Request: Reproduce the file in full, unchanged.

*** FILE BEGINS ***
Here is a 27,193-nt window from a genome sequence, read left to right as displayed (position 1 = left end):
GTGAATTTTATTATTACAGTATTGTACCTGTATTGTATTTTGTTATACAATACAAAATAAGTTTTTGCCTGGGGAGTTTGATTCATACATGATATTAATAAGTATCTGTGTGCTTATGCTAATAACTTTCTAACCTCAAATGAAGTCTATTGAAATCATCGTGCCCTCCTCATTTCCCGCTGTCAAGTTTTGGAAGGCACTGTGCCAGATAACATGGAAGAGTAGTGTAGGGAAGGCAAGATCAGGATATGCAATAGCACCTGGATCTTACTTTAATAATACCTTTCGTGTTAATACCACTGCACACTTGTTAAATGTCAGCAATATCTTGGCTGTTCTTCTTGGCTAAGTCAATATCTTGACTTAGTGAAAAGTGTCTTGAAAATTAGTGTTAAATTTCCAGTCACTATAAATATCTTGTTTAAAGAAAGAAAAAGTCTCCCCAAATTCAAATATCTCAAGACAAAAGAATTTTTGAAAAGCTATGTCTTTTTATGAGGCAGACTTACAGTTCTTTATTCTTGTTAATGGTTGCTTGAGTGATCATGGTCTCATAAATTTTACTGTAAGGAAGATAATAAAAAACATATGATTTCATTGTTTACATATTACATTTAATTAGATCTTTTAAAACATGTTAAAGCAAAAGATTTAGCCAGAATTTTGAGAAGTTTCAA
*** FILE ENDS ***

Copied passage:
Here is a 27,193-nt window from a genome sequence, read left to right as displayed (position 1 = left end):
GTGAATTTTATTATTACAGTATTGTACCTGTATTGTATTTTGTTATACAATACAAAATAAGTTTTTGCCTGGGGAGTTTGATTCATACATGATATTAATAAGTATCTGTGTGCTTATGCTAATAACTTTCTAACCTCAAATGAAGTCTATTGAAATCATCGTGCCCTCCTCATTTCCCGCTGTCAAGTTTTGGAAGGCACTGTGCCAGATAACATGGAAGAGTAGTGTAGGGAAGGCAAGATCAGGATATGCAATAGCACCTGGATCTTACTTTAATAATACCTTTCGTGTTAATACCACTGCACACTTGTTAAATGTCAGCAATATCTTGGCTGTTCTTCTTGGCTAAGTCAATATCTTGACTTAGTGAAAAGTGTCTTGAAAATTAGTGTTAAATTTCCAGTCACTATAAATATCTTGTTTAAAGAAAGAAAAAGTCTCCCCAAATTCAAATATCTCAAGACAAAAGAATTTTTGAAAAGCTATGTCTTTTTATGAGGCAGACTTACAGTTCTTTATTCTTGTTAATGGTTGCTTGAGTGATCATGGTCTCATAAATTTTACTGTAAGGAAGATAATAAAAAACATATGATTTCATTGTTTACATATTACATTTAATTAGATCTTTTAAAACATGTTAAAGCAAAAGATTTAGCCAGAATTTTGAGAAGTTTCAA